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Re: $ERROR and LOGIT

From: Leonid Gibiansky <LGibiansky>
Date: Tue, 15 Dec 2009 09:33:50 -0500

Pavel,
I do not see any justification for a proportional or exponential model:
no reasons to believe that error of measurement is proportional to the
value. I would try simple additive error model. In simulations, one can
truncate at 0 and 10.
The poster that I mentioned specifically discussed various approached to
the problem that you are trying to solve.
Thanks
Leonid


--------------------------------------
Leonid Gibiansky, Ph.D.
President, QuantPharm LLC
web: www.quantpharm.com
e-mail: LGibiansky at quantpharm.com
tel: (301) 767 5566




nonmem
> Leonid,
>
> This is about visual analog scale. There are a lot of 0 and 1 values
> (actually, VAS changes from 0 to 10 in this case, but it can be divided
> by 10). There are articles, presentatione and dissertations which use
> logit. So, I try diffrent transformations including logit.
>
> CV error works OK, but I still try to take care of the skewed
> distribution.
>
> When I use exponential error, NONMEM transforms it into CV error.
> Later, simulations do not make sense because NONMEM does not do the
> same. Exactly as described in the nonmem6 manual.
>
> Thank you for the article. I'll keep digging.
>
> Pavel
>
>
>
> ----- Original Message -----
> From: Leonid Gibiansky
> Date: Tuesday, December 15, 2009 1:01 am
> Subject: Re: [NMusers] $ERROR and LOGIT
> To: nonmem
> Cc: nmusers
>
> > Pavel,
> > I am not sure what is the problem with the log-transformation of
> > the
> > data. log(x) = infinity only if x = infinity, do you have
> > infinite
> > observations in your data set? If not, then transformed data
> > cannot be
> > equal to infinity.
> > log(x) = - infinity only if x=0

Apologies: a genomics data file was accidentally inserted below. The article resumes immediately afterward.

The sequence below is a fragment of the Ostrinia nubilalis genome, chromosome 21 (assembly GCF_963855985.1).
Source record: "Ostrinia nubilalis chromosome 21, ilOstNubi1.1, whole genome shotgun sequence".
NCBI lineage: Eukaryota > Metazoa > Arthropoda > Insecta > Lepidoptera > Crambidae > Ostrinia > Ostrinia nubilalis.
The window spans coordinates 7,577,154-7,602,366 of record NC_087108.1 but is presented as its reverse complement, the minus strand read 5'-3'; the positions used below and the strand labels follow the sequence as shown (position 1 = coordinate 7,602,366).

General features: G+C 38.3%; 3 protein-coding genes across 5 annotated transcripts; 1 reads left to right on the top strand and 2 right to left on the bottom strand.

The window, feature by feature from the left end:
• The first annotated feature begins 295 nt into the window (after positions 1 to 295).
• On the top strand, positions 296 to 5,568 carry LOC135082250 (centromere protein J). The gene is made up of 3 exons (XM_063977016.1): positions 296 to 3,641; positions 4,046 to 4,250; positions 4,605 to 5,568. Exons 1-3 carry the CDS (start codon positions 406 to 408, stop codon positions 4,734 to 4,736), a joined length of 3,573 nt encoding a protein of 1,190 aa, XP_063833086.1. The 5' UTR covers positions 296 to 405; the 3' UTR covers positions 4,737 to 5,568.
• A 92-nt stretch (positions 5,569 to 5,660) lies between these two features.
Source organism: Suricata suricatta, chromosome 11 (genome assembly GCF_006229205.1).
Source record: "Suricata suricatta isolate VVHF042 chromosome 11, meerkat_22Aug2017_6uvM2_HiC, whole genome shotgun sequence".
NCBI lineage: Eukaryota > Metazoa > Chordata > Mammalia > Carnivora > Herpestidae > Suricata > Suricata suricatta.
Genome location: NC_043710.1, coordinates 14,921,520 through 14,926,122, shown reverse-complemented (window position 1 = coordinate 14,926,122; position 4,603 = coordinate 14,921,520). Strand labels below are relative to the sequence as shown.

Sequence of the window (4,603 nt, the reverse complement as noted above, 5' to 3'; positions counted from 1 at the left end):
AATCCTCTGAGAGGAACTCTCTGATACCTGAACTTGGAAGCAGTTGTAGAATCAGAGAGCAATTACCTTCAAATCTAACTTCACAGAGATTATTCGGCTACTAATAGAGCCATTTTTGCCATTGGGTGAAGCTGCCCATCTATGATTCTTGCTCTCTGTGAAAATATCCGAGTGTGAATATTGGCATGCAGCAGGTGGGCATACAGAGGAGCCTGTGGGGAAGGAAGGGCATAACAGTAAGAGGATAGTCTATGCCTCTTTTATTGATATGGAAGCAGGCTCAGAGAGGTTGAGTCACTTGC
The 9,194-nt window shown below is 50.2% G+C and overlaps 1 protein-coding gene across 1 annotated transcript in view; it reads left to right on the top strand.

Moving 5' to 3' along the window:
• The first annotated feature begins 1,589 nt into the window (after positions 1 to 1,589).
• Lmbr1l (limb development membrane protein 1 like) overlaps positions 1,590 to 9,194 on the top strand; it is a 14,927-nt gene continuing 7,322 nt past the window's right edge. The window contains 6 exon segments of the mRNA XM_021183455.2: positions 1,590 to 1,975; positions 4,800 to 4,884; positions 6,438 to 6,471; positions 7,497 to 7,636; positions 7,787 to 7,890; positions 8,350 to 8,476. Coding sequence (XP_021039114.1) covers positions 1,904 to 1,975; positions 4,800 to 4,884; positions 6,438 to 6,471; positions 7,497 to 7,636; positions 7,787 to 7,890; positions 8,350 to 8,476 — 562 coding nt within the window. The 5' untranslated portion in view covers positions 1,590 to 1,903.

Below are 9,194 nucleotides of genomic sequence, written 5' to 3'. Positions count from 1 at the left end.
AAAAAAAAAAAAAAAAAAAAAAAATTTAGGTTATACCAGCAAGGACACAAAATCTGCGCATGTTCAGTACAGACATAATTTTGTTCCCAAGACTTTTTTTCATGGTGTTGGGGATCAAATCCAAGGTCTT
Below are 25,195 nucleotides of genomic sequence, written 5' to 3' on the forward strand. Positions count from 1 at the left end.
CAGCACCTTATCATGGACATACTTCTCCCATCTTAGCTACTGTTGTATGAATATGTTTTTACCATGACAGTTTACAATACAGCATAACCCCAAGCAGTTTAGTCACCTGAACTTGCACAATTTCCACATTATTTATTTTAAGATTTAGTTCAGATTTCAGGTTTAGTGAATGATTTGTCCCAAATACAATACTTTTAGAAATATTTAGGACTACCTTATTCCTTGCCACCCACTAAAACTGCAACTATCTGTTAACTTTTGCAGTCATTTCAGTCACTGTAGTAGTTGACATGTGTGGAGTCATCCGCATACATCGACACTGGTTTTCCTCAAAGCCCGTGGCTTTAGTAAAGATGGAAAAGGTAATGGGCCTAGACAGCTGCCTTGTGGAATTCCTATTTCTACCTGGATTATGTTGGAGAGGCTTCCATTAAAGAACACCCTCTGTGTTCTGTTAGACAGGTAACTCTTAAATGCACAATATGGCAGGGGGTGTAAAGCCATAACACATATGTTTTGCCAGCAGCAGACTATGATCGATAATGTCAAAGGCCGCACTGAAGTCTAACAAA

> > do you have BQL observations coded as zeros? If so, you cannot
> > use
> > exponential error model. But you can either exclude BQLs (and
> > use
> > log-transformation) or treat them as BQLs (and still use
> > log-transformation).
> >
> > Looks like your prediction F is between 0 and 1. I do not think
> > that
> > exponential error is appropriate for this type of data. Could
> > you
> > elaborate what exactly you are modeling? If this is indeed
> > interval
> > data, this poster can be relevant (Estimating Transformations
> > for
> > Population Models of Continuous, Closed Interval Data, Matthew
> > M.
> > Hutmacher and Jonathan L. French):
> >
> > http://www.page-meeting.org/default.asp?abstract=1463
> >
> > Thanks
> > Leonid
> >
> > --------------------------------------
> > Leonid Gibiansky, Ph.D.
> > President, QuantPharm LLC
> > web: www.quantpharm.com
> > e-mail: LGibiansky at quantpharm.com
> > tel: (301) 767 5566
> >
> >
> >
> >
> > nonmem
> > >
> > > Hello,
> > >
> > > NONMEM has the following property related to intra-subject
> > variability:>
> > > "During estimation by the first-order method, the exponential
> > model and
> > > proportional models give identical results, i.e., NONMEM
> > cannot
> > > distinguish between them." So, NONMEM transforms
> > F*DEXP(ERR(1)) into F
> > > + F*ERR(1).
> > >
> > > Is there an easy around it? / /I try to code the logit
> > transformation.
> > > I cannot log-transform the original data as it is suggested in
> > some
> > > publications including the presentation by Plan and Karlsson
> > (Uppsala)
> > > because many values will be equal to plus or minus infinity.
> > Will
> > > NONMEM "linearize" the following code:
> > >
> > > Z = DLOG((F+THETA(10))/(1-F+THETA(10)))
> > > Y = DEXP(Z + ERR(1))/(1 + DEXP(Z + ERR(1)))
> > >
> > >
> > >
> > > Thanks!
> > >
> > > Pavel
> > >
> > >
> > >
> >
Received on Tue Dec 15 2009 - 09:33:50 EST

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